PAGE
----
Rising cost blamed for drop in Md.'s prepaid tuition plan

Enrollment period nets 3,400 accounts, a fall of nearly 23% over last year

Prepaid tuition plan nets nearly 23% fewer accounts

March 30, 2004|By Eileen Ambrose | Eileen Ambrose,SUN STAFF

New enrollment in Maryland's prepaid college tuition plan dropped by nearly 23 percent this year, and a plan official blames the decline on the rising cost of tuition contracts.

For the four-month enrollment period that ended March 19, about 3,400 accounts were opened by those wanting to pay for tuition in advance to lock in prices. That's 1,000 fewer accounts than opened during last year's enrollment period and falls short of the plan's goal of adding 4,000 accounts during the sign-up period.

"Affordability is becoming an issue," said Joan E. Marshall, executive director of the College Savings Plans of Maryland, which administers the prepaid plan. "We have gone through two years of roughly 25 percent price increases."

The Maryland Prepaid College Trust allows people to prepay tuition and fees at state universities and colleges through a lump sum or installments. Options include buying one to five years at a four-year school or two years at a community college. The money can also be withdrawn later for use at private colleges or out-of-state schools.

Tuition contract prices are based on a variety of assumptions, including investment returns and tuition increases at Maryland schools. Steep tuition increases in the past two years have forced plan officials to revise tuition assumptions and pushed up the price of contracts.

For example, the lump-sum cost this year to prepay four years at a state university for a high school freshman was $32,563, a 27 percent increase over the year before.

Such increases aren't unique to Maryland. Other states have been bumping up contract prices in response to skyrocketing tuition.

Additionally, poor stock market returns in the past bear market have left many states with deficits in prepaid plans. Maryland's deficit shrunk in the latter half of last year as the market rebounded.

Even though the Maryland plan failed to meet its goal during open enrollment, Marshall said, the plan could still end up with 4,000 new accounts by the end of its fiscal year in June.

Families can buy contracts outside the enrollment period for a newborn or if they are already in the program and want to buy additional years of tuition.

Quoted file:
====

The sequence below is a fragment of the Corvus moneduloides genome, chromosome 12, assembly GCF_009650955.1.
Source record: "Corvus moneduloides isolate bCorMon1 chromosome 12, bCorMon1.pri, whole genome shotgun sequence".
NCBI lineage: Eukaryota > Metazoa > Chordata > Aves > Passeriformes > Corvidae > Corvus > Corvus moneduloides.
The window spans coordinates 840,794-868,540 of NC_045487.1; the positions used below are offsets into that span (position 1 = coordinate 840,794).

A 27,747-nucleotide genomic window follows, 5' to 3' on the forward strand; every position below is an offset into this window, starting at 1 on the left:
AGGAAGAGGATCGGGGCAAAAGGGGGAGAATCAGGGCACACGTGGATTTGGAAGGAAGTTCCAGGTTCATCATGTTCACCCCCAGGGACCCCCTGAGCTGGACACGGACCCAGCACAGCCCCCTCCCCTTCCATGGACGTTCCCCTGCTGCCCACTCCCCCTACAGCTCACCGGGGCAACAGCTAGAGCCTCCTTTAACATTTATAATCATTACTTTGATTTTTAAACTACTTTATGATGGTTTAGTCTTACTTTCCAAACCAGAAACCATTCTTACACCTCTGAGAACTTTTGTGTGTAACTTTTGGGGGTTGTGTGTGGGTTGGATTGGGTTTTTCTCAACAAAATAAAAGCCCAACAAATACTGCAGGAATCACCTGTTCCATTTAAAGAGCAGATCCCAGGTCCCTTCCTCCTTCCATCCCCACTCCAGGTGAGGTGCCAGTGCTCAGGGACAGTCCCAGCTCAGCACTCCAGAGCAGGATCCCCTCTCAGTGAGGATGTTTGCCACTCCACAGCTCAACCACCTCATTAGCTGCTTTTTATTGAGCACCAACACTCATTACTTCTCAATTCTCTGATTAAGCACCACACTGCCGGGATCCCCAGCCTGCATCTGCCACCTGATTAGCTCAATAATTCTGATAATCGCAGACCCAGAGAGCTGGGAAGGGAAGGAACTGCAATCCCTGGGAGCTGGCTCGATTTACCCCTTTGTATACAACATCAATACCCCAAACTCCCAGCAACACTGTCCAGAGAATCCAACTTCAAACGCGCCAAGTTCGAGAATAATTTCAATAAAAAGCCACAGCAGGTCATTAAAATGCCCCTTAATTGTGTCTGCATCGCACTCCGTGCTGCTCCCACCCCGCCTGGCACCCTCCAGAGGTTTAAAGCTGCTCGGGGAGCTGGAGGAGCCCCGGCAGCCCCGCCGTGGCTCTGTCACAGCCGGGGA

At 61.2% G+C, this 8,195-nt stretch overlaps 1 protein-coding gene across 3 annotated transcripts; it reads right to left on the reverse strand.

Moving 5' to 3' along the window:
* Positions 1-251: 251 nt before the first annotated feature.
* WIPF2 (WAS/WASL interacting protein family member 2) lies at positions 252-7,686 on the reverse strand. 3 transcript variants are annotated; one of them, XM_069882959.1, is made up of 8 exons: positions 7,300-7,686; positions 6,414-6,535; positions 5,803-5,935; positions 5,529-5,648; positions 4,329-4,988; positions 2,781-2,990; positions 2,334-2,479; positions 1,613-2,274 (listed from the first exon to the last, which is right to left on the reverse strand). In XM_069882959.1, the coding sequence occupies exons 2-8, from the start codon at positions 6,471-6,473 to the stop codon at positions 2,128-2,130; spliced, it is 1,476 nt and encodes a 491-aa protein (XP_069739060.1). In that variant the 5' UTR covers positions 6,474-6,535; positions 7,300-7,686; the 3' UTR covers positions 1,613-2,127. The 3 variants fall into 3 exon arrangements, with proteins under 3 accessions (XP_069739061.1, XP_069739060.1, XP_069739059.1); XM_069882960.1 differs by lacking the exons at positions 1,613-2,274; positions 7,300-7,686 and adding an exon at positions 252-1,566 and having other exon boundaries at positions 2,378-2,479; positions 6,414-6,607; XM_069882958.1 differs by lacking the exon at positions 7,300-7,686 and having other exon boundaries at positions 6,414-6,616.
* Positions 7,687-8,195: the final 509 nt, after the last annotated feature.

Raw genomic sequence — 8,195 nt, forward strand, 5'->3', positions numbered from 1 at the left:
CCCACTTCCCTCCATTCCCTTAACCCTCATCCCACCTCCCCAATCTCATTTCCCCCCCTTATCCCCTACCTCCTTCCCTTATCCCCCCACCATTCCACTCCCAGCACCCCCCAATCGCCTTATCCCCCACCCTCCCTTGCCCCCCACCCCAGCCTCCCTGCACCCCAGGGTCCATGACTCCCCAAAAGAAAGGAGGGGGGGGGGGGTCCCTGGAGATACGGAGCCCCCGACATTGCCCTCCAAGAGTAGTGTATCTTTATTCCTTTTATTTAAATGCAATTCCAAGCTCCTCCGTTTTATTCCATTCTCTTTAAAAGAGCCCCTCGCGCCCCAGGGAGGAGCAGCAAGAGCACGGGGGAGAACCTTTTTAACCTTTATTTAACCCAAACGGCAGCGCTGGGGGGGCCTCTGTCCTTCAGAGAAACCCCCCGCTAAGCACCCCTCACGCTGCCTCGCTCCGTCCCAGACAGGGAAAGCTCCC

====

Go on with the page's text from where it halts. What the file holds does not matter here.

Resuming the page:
So far, the plan has opened 468 accounts outside the normal sign-up period this fiscal year, compared with 317 accounts for the year before, she said.

Marshall said she is unaware of families shying away from the prepaid plan over deficit concerns.

At the end of the last fiscal year in June, Maryland's plan had an "actuarial deficit" of nearly $70 million, meaning based on projected value of assets and liabilities, the plan was short that amount in meeting future obligations.

Maryland's prepaid plan requires, if there's ever any shortfall, that the money be included in the governor's budget. Legislators can reject the request, and in the worst case, families could find themselves kicking in more money for college.

Plan officials have said the prepaid plan is expected to remain solvent at least through 2020.

Also, the financial health of the plan has been improving since summer along with the stock market, Marshall said.

During the first six months of the current fiscal year, the plan's deficit had dropped to $54.5 million. Over the same period, investments gained 10.64 percent. The plan's investment objective is to earn 7.5 percent annually.

Sen. Patrick J. Hogan, vice chairman of Maryland's Budget and Taxation Committee, said he is not worried about the deficit.

The Montgomery County Democrat said the cost of the contracts is probably the reason for the drop in enrollment, but he hopes families look at the prepaid plan's less expensive options.

Instead of buying four years at a university, for instance, they can buy two years of a community college, he said.

"They can always upgrade. The key is getting people in the habit of saving early," he said. "College isn't going to get any cheaper."

Under the prepaid plan this year, two years at a community college for a child who is now in kindergarten would cost $74 a month for 144 months. One year at a four-year university would cost $87 a month.

The plan has $230 million in assets and, after this enrollment period, about 25,000 accounts.

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